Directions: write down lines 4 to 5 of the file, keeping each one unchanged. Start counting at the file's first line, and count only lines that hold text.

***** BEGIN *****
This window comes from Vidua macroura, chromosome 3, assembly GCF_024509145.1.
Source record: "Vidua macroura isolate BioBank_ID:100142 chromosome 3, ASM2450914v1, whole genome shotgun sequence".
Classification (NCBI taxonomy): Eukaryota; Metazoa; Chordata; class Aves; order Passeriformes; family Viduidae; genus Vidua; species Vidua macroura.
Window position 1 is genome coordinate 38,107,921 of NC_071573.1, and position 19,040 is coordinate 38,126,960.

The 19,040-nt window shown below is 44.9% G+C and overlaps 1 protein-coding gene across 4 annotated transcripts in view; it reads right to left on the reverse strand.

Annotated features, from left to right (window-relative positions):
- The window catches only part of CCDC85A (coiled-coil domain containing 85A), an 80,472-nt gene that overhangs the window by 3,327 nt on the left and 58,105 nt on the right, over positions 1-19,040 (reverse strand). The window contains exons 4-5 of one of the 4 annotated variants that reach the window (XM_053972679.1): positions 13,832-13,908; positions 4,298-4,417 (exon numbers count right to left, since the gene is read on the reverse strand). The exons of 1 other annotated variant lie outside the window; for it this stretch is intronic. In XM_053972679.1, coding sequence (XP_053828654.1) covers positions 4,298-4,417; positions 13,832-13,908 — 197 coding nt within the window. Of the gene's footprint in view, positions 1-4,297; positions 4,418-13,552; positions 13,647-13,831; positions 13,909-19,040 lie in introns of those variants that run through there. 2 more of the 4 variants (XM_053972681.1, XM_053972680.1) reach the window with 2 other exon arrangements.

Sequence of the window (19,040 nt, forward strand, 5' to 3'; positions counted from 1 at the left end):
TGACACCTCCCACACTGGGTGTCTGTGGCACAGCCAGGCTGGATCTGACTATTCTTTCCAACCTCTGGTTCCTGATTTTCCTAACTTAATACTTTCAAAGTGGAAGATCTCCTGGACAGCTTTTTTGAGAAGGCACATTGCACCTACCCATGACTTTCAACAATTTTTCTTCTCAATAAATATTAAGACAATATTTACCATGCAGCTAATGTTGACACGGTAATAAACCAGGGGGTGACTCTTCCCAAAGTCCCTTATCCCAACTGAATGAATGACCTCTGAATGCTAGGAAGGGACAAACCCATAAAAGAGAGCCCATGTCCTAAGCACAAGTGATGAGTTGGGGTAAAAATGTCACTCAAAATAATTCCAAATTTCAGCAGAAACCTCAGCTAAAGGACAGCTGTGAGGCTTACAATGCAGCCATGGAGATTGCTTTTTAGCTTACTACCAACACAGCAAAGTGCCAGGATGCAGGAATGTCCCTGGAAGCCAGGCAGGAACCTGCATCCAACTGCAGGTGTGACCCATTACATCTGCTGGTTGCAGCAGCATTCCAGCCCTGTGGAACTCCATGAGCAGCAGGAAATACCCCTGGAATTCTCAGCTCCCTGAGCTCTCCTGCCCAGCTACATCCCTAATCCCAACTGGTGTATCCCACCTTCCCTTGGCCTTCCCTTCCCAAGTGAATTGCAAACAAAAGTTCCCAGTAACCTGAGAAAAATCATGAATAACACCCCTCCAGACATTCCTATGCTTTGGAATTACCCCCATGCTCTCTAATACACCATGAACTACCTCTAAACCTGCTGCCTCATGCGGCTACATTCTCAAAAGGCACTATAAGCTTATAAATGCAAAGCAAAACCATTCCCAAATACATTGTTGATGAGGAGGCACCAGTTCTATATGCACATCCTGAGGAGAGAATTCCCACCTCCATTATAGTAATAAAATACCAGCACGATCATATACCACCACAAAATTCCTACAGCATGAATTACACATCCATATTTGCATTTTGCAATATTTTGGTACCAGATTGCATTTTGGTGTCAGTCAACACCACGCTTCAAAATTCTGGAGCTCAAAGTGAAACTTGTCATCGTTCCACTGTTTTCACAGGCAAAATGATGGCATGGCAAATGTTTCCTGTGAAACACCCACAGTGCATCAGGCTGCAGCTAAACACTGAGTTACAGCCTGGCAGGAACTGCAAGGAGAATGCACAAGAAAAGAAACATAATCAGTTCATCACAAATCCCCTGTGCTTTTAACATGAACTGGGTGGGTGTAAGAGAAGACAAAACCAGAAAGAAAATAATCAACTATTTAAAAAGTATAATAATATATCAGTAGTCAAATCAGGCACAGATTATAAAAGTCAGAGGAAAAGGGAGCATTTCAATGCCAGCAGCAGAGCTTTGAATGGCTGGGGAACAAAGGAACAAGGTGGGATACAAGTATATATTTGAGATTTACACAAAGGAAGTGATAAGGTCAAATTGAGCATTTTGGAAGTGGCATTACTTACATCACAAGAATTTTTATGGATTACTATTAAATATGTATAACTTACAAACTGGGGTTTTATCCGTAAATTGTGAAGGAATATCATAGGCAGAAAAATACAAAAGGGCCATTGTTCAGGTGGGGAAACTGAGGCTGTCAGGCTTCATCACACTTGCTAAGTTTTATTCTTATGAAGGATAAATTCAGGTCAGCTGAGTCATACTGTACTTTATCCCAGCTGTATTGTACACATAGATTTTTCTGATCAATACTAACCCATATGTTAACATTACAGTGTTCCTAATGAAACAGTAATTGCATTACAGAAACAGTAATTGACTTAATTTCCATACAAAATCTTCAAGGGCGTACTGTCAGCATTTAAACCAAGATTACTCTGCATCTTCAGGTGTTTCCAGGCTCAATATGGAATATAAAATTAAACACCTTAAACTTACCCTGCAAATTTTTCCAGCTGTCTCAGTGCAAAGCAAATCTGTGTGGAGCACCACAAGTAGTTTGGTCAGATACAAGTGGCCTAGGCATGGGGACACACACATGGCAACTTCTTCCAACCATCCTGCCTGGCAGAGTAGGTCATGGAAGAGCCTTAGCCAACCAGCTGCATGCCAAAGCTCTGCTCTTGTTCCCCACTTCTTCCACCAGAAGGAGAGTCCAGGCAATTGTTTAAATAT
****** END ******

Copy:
Window position 1 is genome coordinate 38,107,921 of NC_071573.1, and position 19,040 is coordinate 38,126,960.

The 19,040-nt window shown below is 44.9% G+C and overlaps 1 protein-coding gene across 4 annotated transcripts in view; it reads right to left on the reverse strand.